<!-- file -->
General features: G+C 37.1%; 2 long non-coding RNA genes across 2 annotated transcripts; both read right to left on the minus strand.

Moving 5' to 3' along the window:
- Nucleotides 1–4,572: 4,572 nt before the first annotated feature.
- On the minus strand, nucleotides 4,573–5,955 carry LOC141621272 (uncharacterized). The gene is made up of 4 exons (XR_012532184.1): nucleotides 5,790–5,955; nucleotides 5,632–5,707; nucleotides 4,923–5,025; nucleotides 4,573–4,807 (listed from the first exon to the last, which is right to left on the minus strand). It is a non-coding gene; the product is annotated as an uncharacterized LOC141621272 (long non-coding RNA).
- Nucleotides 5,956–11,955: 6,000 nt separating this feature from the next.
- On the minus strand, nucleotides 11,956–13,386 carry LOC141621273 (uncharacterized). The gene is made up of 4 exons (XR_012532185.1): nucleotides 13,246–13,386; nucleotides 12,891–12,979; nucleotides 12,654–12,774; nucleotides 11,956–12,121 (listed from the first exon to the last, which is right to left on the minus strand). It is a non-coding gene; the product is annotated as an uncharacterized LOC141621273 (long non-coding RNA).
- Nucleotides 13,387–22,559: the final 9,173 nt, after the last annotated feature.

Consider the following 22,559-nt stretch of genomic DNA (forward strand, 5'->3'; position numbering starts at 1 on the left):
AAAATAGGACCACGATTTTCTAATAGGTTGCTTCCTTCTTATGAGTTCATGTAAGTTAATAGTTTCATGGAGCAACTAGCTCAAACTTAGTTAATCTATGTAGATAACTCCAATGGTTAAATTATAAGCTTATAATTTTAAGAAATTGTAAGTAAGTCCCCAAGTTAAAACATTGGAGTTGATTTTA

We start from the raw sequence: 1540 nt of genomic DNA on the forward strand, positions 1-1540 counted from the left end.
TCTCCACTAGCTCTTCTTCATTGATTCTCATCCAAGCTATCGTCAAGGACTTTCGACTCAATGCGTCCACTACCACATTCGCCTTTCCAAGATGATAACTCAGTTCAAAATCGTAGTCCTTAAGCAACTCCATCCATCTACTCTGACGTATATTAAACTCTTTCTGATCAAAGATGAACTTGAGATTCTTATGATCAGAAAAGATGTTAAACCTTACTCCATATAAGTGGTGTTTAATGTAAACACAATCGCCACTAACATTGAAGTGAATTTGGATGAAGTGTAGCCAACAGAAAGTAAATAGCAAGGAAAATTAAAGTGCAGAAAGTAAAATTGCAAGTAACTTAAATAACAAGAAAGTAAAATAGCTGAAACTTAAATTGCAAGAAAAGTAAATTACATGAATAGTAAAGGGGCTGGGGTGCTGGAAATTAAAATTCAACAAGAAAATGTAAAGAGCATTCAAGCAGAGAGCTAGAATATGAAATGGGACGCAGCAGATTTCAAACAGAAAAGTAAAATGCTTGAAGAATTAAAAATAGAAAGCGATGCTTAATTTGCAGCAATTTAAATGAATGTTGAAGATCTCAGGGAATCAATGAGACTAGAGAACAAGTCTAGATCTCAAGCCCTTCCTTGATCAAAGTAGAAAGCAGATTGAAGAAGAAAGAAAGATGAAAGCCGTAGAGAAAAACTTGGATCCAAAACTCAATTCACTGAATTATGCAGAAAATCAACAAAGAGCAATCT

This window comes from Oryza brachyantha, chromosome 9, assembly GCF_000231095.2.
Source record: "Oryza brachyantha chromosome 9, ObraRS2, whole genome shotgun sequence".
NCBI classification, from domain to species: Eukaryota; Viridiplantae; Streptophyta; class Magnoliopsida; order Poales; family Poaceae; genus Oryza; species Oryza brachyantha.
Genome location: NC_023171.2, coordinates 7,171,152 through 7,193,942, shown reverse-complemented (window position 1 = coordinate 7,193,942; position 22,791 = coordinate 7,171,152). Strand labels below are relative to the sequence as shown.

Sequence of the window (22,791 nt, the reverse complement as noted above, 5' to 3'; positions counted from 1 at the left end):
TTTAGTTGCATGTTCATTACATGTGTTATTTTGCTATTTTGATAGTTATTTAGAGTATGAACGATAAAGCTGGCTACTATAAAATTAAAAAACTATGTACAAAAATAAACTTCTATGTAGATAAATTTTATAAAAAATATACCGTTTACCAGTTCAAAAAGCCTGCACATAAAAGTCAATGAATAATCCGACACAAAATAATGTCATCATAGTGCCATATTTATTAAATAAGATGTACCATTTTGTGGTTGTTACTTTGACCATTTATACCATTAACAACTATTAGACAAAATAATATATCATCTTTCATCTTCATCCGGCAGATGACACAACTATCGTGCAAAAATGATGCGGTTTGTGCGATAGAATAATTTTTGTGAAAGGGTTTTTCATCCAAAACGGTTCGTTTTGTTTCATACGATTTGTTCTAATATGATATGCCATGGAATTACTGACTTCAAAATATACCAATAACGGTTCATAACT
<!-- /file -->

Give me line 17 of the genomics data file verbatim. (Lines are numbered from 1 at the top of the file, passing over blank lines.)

TTTAGTTGCATGTTCATTACATGTGTTATTTTGCTATTTTGATAGTTATTTAGAGTATGAACGATAAAGCTGGCTACTATAAAATTAAAAAACTATGTACAAAAATAAACTTCTATGTAGATAAATTTTATAAAAAATATACCGTTTACCAGTTCAAAAAGCCTGCACATAAAAGTCAATGAATAATCCGACACAAAATAATGTCATCATAGTGCCATATTTATTAAATAAGATGTACCATTTTGTGGTTGTTACTTTGACCATTTATACCATTAACAACTATTAGACAAAATAATATATCATCTTTCATCTTCATCCGGCAGATGACACAACTATCGTGCAAAAATGATGCGGTTTGTGCGATAGAATAATTTTTGTGAAAGGGTTTTTCATCCAAAACGGTTCGTTTTGTTTCATACGATTTGTTCTAATATGATATGCCATGGAATTACTGACTTCAAAATATACCAATAACGGTTCATAACT